Streamflow in the Henry’s Fork at Ashton, Fall River at Chester, Henry’s Fork at St. Anthony, and Teton River immediately upstream of the Crosscut Canal inflow point.
Grassy Lake contents and outflow.
Diversion of water into the Crosscut Canal at Chester Dam to be delivered to the Teton River to meet irrigation demand.
Island Park Reservoir
The reservoir fills around May 20, natural inflow is passed through the full reservoir until around July 1, modest irrigation delivery is required through July and August, and the reservoir reaches its minimum volume by the middle of September. With 95% confidence, ending reservoir content is very near or above its long-term mean of around 58,000 ac-ft (43% full). Expected ending content is around 110,000 ac-ft (81% full). Outflow is expected to remain below 1,000 cfs for the entire spring and summer, although flows up to 1,400 cfs during runoff in late May and again during irrigation season are possible within the 90% prediction interval.
One important thing to note is that between date of reservoir fill and the need for irrigation delivery, outflow from Island Park will be equal to the river’s natural flow (as if neither Henry’s Lake nor Island Park Reservoir existed). Because natural streamflow in the upper Henry’s Fork watershed is predicted to be only 85-90% of average, and because runoff is expected to occur slightly earlier than average, these natural streamflows during June may be as low as around 400 cfs and are unlikely to be much higher than 750 cfs—below average in any case. These values are completely determined by the natural water supply of the river, since the Island Park Reservoir management objective for all stakeholders is to keep as much water in the reservoir as possible. Delivering water during late June to keep river flows higher for recreational purposes when it is not needed for irrigation delivery will result in decreased water quality later in the summer and in decreased outflow during the subsequent winter.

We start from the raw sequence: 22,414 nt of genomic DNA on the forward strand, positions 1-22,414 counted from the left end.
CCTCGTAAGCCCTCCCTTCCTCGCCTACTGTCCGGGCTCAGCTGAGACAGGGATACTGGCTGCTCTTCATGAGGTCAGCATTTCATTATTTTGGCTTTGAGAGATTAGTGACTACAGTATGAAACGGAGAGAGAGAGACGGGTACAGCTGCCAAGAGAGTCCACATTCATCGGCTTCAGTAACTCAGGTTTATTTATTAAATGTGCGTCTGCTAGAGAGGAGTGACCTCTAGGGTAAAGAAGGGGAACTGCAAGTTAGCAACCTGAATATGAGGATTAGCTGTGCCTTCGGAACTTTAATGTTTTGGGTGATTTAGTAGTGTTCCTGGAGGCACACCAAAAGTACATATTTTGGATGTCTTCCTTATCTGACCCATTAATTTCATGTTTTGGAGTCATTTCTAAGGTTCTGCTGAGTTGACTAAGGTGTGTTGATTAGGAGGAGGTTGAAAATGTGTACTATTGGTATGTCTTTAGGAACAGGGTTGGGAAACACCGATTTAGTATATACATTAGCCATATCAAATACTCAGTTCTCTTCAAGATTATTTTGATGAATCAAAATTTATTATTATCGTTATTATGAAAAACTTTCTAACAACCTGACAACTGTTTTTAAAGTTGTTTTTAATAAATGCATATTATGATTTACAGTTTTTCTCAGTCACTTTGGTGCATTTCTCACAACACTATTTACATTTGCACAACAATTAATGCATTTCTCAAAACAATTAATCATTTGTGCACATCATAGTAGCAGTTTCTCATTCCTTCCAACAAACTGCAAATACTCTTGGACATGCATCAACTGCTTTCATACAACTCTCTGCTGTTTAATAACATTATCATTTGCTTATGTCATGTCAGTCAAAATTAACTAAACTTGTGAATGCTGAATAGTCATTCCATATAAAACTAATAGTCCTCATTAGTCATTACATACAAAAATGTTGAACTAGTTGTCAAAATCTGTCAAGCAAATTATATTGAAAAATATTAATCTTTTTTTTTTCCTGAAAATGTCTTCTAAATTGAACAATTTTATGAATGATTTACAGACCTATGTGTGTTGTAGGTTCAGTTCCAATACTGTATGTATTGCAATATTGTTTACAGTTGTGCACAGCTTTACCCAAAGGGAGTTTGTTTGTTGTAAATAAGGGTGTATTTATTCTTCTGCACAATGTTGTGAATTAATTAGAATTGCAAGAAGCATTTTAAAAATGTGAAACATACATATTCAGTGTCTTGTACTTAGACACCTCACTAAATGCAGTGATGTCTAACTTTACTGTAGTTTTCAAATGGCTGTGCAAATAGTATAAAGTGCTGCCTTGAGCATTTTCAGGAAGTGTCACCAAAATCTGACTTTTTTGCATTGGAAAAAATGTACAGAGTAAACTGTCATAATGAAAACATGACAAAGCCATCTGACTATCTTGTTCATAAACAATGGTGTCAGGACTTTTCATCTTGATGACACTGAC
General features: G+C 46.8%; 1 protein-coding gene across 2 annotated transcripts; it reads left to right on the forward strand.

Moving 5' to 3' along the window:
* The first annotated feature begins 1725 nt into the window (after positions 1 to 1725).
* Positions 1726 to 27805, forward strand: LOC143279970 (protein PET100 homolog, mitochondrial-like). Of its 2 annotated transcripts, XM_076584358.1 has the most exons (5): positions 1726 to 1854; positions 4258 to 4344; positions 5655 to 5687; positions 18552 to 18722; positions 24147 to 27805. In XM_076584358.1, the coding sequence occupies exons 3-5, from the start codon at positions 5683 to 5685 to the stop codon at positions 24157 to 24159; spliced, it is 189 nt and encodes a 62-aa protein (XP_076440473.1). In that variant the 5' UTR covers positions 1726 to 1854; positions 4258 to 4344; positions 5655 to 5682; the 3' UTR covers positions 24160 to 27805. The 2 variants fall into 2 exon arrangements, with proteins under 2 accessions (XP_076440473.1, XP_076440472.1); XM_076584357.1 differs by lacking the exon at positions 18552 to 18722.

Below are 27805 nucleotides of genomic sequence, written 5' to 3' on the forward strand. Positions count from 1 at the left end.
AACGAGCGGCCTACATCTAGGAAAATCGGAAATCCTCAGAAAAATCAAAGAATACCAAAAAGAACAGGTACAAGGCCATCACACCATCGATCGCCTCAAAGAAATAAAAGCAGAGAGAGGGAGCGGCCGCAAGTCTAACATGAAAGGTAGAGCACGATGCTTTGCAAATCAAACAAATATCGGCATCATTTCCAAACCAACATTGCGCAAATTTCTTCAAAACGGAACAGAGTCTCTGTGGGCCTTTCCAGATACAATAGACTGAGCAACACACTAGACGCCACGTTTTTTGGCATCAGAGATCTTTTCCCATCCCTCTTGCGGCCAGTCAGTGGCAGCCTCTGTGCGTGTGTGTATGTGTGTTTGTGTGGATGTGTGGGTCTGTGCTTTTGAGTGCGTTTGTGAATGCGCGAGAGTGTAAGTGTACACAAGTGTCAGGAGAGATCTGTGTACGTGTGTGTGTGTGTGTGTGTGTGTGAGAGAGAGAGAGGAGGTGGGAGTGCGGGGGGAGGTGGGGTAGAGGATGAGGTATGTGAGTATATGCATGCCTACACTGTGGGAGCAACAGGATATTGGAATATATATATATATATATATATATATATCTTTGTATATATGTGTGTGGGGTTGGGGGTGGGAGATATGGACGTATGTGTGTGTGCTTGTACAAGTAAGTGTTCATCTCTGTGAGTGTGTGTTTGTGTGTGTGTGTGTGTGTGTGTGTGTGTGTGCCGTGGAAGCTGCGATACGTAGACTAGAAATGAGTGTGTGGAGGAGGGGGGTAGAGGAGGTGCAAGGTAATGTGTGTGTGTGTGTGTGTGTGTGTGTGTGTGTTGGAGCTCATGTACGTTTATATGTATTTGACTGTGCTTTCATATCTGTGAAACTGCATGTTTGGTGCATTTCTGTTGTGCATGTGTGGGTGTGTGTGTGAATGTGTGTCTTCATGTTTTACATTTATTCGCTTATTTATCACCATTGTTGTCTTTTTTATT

Turbidity is expected to be a little higher than last year during spring and the early part of the summer, due to higher inflow during snowmelt. However, the high spikes in turbidity observed last year during mid- to late-summer are very unlikely to occur this year because the majority of the outflow will pass through the power plant rather than the west-side gates and because the reservoir will remain much higher than last year.
Henry’s Lake is expected to fill around its normal time in mid-June and end up pretty close to its long-term average by the end of the summer. Outflow is expected to increase to almost 200 cfs during runoff but could get much higher if runoff is higher than expected and occurs in a short time window in early June.
Streamflow in the lower watershed
With 90% probability, streamflow in the Henry’s Fork at Ashton will be lower than the long-term average from the middle of May until the middle of August. This reflects the prediction of below-average streamflow and slightly earlier runoff timing for the upper Henry’s Fork watershed. However, streamflow during April and May will nearly certainly exceed last year’s streamflow. Late-summer flow at Ashton is expected to be near the long-term average and much higher than last year.